The Jets, according to an NFL source, are going to be in on the market for left tackle Russell Okung, who ironically signed with Denver last year to replace Ryan Clady, whom the Jets signed and later cut. The 6-foot-5, 310-pound Okung might be the best left tackle on the market and is looking to cash in after he made just $8 million on the self-negotiated, much-criticized, incentive-laden contract he signed last season.
After quarterback, Okung might be the top player on the Jets' free agent radar. Arizona Cardinals safety Tony Jefferson is another player the Jets are going to target, a source confirmed. There's already a report that Jefferson could command a deal worth $7 million per season.
The Jets plan to tender restricted free agent cornerback Marcus Williams at the second-round level, according to NJ.com. Considering it could cost more than $2.85 million for one year (the official amounts haven't been set yet), that's an extraordinary show of faith by the Jets in the former practice-squad player. The 5-foot-11, 196-pounder has nine interceptions in 34 career games, including six in 2015 and two last year.
The Jets are also expected to tender restricted free agent center Wesley Johnson, a source told SNY. He seems like a candidate for the second-round tender (which guarantees the Jets would get a second-round pick back as compensation if another team signed him and the Jets declined to match), though it wasn't immediately known what the Jets planned to do.
Their other restricted free agents are TE Brandon Bostick and DT Mike Pennel.
The Jets and Dallas Cowboys reportedly talked about a Sheldon Richardson trade at the deadline last season, so don't be surprised if it happens again. The Cowboys, according to a source, were going to try to pry Jason Pierre-Paul away from the Giants if he had become a free agent and they still need a pass rusher. Some of the top ones are franchised, leaving the market thing.
Taking a one-year flier on Richardson makes sense for them, coming off a 13-win season and feeling ready for a Super Bowl run. If Richardson works out, they can sign him to a long-term deal. If he gets into trouble or regresses, they owe nothing beyond the $8.069 million for 2017.
The top of the draft appears to be secondary heavy, which could be good for the Jets. But they also might be faced with a difficult choice if running back Leonard Fournette is still sitting there for him at No. 6.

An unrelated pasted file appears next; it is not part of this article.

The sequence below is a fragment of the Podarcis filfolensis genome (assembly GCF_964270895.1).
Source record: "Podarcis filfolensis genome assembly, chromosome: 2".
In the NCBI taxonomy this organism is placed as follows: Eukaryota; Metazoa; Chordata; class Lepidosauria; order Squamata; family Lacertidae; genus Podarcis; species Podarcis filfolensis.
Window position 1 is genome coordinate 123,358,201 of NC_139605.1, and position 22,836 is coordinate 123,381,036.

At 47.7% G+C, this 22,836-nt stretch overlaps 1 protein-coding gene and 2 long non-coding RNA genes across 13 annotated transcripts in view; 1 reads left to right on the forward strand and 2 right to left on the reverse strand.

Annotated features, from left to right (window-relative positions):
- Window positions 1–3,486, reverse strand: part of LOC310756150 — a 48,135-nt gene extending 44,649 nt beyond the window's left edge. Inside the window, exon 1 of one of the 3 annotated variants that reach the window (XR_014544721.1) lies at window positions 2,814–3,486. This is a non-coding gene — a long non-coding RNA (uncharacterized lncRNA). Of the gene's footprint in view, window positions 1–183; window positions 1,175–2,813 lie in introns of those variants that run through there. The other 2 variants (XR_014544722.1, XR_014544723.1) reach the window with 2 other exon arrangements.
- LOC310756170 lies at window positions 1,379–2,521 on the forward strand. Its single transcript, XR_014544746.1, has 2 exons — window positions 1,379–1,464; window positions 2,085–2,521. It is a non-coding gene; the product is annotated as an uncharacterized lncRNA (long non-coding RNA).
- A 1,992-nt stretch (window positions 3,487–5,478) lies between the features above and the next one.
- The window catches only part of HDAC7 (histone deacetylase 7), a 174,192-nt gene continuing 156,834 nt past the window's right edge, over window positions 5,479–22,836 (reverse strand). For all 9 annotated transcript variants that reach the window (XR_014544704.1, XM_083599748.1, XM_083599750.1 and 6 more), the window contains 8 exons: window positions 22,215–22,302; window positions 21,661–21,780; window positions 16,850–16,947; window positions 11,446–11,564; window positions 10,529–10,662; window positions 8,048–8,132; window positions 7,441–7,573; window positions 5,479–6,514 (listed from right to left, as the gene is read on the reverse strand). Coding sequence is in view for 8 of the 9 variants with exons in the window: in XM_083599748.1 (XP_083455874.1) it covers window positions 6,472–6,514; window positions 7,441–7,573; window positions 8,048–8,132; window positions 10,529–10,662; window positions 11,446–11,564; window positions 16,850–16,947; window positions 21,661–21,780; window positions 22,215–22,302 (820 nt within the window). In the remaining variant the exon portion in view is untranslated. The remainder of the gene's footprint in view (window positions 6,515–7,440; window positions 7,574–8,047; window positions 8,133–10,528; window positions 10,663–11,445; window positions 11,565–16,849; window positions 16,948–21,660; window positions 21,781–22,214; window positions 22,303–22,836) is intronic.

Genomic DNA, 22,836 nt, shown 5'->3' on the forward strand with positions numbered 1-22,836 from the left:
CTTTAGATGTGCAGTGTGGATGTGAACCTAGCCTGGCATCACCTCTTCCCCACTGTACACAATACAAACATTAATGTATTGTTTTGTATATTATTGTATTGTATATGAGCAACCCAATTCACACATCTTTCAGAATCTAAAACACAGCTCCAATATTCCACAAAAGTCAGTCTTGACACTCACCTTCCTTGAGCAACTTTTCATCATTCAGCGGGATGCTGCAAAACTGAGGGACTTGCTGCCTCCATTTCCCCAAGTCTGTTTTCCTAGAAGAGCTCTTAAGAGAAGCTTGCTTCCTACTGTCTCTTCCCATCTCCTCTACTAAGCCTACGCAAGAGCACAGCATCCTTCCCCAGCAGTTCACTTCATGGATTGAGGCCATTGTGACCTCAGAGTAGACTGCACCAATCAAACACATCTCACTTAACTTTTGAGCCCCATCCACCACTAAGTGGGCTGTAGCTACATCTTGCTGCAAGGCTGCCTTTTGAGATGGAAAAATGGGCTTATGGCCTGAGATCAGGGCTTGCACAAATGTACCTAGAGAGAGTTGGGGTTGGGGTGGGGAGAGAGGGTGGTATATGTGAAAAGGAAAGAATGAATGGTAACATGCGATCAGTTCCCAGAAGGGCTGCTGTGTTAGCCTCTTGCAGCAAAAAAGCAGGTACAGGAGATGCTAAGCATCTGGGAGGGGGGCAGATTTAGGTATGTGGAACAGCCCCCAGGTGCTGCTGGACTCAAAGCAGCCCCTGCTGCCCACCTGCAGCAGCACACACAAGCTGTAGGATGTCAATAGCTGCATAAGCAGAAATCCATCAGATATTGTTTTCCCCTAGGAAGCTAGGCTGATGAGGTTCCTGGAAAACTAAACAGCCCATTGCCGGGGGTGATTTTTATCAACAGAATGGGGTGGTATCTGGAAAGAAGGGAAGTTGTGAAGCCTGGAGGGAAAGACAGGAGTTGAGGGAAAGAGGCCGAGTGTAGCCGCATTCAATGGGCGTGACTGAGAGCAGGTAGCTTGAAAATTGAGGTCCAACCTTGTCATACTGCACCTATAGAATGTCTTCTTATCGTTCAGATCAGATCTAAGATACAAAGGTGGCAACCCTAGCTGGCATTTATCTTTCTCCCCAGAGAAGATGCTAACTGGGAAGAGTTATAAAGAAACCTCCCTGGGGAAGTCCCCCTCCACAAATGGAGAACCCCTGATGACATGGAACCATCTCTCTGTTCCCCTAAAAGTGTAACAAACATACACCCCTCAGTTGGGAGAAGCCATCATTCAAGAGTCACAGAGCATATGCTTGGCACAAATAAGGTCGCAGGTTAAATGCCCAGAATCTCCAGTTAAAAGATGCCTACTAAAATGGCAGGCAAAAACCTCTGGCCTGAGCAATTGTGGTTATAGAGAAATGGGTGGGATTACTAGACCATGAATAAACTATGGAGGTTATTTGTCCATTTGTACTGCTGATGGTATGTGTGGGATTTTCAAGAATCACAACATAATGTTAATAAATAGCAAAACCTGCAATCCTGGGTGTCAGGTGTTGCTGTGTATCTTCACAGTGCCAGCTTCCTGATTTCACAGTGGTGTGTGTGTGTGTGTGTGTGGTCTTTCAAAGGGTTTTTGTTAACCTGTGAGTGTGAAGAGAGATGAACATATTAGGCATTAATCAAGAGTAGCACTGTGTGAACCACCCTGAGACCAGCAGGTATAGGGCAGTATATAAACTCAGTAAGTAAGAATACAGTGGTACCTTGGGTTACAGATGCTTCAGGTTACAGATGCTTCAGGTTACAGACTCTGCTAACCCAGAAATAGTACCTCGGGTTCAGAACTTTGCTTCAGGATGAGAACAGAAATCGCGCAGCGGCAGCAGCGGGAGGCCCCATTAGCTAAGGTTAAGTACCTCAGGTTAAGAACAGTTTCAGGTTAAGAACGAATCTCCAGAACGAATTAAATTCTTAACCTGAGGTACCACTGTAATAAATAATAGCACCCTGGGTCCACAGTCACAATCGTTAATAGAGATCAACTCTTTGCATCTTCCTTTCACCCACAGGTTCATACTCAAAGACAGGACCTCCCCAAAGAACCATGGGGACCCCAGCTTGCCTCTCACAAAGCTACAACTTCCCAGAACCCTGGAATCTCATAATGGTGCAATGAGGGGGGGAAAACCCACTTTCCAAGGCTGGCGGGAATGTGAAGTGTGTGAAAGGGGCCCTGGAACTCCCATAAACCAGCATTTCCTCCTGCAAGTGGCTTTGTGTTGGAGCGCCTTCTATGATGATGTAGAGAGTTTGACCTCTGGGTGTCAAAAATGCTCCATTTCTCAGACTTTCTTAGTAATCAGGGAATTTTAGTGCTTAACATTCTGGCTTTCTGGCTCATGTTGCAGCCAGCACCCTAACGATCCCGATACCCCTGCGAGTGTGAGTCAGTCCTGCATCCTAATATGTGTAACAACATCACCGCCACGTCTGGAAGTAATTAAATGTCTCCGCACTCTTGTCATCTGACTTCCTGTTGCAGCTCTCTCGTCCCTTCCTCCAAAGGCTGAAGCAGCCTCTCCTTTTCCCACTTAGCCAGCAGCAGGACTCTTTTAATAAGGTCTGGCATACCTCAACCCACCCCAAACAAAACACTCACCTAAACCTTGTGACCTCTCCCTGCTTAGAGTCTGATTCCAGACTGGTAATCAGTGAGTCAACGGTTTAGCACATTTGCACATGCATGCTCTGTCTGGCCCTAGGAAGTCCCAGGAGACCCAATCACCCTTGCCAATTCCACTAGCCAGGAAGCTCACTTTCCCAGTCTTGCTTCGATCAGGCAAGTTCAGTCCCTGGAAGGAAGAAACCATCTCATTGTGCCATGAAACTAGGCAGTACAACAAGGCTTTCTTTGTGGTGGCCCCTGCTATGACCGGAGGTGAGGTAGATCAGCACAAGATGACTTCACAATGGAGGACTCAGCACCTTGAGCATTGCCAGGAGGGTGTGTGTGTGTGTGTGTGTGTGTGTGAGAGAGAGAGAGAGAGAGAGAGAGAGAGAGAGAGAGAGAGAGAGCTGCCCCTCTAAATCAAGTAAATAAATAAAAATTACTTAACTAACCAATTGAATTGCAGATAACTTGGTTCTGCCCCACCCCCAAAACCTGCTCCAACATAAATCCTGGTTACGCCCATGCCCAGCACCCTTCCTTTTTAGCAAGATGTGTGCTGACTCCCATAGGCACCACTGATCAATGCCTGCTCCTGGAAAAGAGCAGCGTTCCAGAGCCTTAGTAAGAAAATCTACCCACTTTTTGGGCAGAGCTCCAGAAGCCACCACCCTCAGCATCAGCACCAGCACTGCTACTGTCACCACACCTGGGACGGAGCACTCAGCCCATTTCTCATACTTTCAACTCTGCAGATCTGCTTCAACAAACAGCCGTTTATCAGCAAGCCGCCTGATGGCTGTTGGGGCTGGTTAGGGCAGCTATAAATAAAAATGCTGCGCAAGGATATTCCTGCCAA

At his meeting with the media last week, Maccagnan talked about how the general feeling in scouting is that teams can find good running backs in later rounds, that they don't normally want to take them with a first-round pick. He said the exception were for the rare, game-changing talents -- like Adrian Peterson or Ezekiel Elliott.
To many, Fournette is in that category. The 240-pounder also set a record for 240-pound running backs with a 4.51-second 40-yard dash at the combine, which gives him an even more enticing combo of power and speed. The Jets do have Matt Forte and Bilal Powell, but both will be financially expendable after the season. So is Fournette too good and rare for Maccagnan to pass up?
Here's one more question for Maccagnan and the Jets that a lot of NFL personnel were asking at the combine: If free agency doesn't work out the way they hope, would the Jets really use a high first- or second-round pick on a quarterback? Again? Not only would it be the third time in five years (Smith in the second round in 2013, and Hackenberg in the second round last year), but wouldn't doing it again mean they're admitting Hackenberg was a mistake before he even gets into a game?
It's hard to imagine any GM giving up on a second rounder before he gets on the field. But if they feel that way (and for what it's worth, Jets coaches and executives insist they don't), it would be better to fix the problem than make it worse by forcing him into the starting job.